RTD info logoMagazine on European Research

N 43 - November 2004
  EXOPLANETS  -  Capturing distant worlds on film

Very close to the young brown dwarf is a cold object, clearly visible. This sensational picture is causing a frenzy of excitement among astronomers who interpret it(1) as the first picture ever taken of a planet orbiting a star outside the Solar System (an exoplanet). It was taken by a team from the astrophysics laboratory in Grenoble (FR), using the NACO optical system on the European Southern Observatory’s (ESO) Very Large Telescope in Chile.

In the centre, in blue, the brown dwarf 2M1207. On its left, in red, the celestial body identified as its exoplanet. © ESO
In the centre, in blue, the brown dwarf 2M1207. On its left, in red, the celestial body identified as its exoplanet.
The presence of a planet, comparable to those in our own Solar System, orbiting the 51 Pegase b star – a star similar to our own Sun – was first detected in 1995. This exoplanet had never been seen before, although its existence had been deduced from the tiny changes to the light emitted by its star when it passed in front of the observation telescope. 

Since then the world of astronomy has been in a frenzy of excitement due to a series of discoveries of this kind, telling us a great deal about the very diverse mechanisms of planetary system formation. It is knowledge of this kind that may one day lead us to indications of extraterrestrial life. About 2 000 stars similar to the Sun are today being observed and the presence of 123 exoplanets have already been inferred by the star hunters. 

The picture taken from the ESO’s Mount Paranal Observatory in Chile, in June 2004, marks a dramatic step forward in the search for an actual – rather than deduced – sighting. “This picture is a first step towards opening up a whole new field in astrophysics: the study of planetary systems using imaging and spectroscopy,” explains Anne-Marie Lagrange of the Grenoble Observatory (FR) which participates in the work carried out at the ESO. “Direct observation will enable astronomers to characterise much more precisely the physical structure and chemical composition of exoplanets.”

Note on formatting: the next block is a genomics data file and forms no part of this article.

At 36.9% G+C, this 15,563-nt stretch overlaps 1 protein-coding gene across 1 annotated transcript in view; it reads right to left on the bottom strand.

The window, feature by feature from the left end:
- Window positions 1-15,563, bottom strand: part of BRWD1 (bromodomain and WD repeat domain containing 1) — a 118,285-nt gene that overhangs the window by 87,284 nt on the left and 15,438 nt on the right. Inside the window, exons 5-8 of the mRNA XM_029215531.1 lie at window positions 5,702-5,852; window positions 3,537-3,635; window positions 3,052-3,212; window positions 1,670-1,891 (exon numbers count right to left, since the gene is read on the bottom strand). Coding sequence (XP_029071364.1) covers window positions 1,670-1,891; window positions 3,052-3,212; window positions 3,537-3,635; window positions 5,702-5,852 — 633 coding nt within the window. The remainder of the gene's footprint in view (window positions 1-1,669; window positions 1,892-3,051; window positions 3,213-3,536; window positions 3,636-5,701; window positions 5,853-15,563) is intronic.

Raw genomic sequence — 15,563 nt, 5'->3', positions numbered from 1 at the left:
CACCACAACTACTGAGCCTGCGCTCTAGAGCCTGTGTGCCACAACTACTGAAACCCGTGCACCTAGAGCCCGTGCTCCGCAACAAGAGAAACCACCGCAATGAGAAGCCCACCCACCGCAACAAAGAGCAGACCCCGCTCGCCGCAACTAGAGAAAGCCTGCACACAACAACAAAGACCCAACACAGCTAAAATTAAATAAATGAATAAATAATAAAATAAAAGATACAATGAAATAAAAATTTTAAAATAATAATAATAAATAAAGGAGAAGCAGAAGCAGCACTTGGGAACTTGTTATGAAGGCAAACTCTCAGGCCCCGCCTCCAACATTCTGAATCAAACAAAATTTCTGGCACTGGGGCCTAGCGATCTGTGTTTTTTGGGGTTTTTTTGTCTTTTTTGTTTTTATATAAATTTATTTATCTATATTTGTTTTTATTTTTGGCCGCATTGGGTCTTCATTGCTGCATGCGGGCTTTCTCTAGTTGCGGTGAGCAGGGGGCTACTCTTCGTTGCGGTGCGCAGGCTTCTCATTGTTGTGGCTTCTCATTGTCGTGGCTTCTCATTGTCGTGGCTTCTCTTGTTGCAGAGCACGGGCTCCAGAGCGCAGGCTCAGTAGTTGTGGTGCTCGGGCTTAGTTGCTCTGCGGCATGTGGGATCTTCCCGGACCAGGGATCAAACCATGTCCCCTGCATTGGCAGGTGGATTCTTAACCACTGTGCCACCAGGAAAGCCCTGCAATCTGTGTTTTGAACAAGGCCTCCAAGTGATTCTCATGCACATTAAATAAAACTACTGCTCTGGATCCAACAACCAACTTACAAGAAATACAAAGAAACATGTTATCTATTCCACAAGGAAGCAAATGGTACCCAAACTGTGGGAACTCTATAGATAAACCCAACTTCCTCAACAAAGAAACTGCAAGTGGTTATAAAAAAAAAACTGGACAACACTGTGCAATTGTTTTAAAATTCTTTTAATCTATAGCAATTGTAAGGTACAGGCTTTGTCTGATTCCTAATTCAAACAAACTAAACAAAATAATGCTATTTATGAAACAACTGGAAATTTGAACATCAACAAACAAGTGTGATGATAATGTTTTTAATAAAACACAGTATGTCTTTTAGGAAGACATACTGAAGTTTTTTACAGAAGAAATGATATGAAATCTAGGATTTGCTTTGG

The exoplanet was caught orbiting an astral body known as 2M1207. Located just (in space terms) 230 light years from Earth, this young brown dwarf – that is, a cool and dim star, akin to a ‘failed sun’, whose mass and temperature are too low to sustain nuclear fusion – was itself only identified very recently, in April 2004. It lies in the TW Hydrae stellar association, a group of nearby stars, just a few million years old. “Whatever their nature, substellar objects are hotter and more brilliant when they are young (10 million years old) and are, therefore, more easily detectable than older objects of similar mass,” stresses the ESO astronomer Gaël Chauvin, coordinator of the joint European-US team that has been studying this phenomenon since 1998.  

As for this young exoplanet itself, it is still ‘warm’ (1 000°C), which explains its visibility. It is five times the mass of Jupiter (or almost 1 600 times that of the Earth) and its orbital trajectory is about 55 times the distance between the Earth and the Sun (8 billion km). Its light spectrum shows the presence of water molecules. For Christophe Dumas, another astronomer engaged in this adventure, “it is incredible to actually be able to see this weak source of light in real time. It is a strange feeling when you think that this may be the first picture ever seen of a planetary system other than our own.” 

(1) Although this interpretation is considered to be very probable (over 99%), it will be another one or two years before it will be possible to give 100% confirmation that the object identified is a planet. That is why the exoplanet is still referred to as a Giant Planet Candidate Companion (GPCC).

  European hawk’s eyes  
  This picture of an exoplanet was made possible thanks to the unique performances of the new NACO (NAOS-CONICA) instrument fitted to one of the giant telescopes (VLTs) at the ESO in Chile. Due to its deformable mirror, which compensates for atmospheric blurring, the NAOS adaptive optics system (developed in France) provides corrected pictures of a quality almost identical to that which would be obtained by a telescope placed in space. These pictures are recorded by the CONICA camera (designed in Germany) that operates in the near infrared.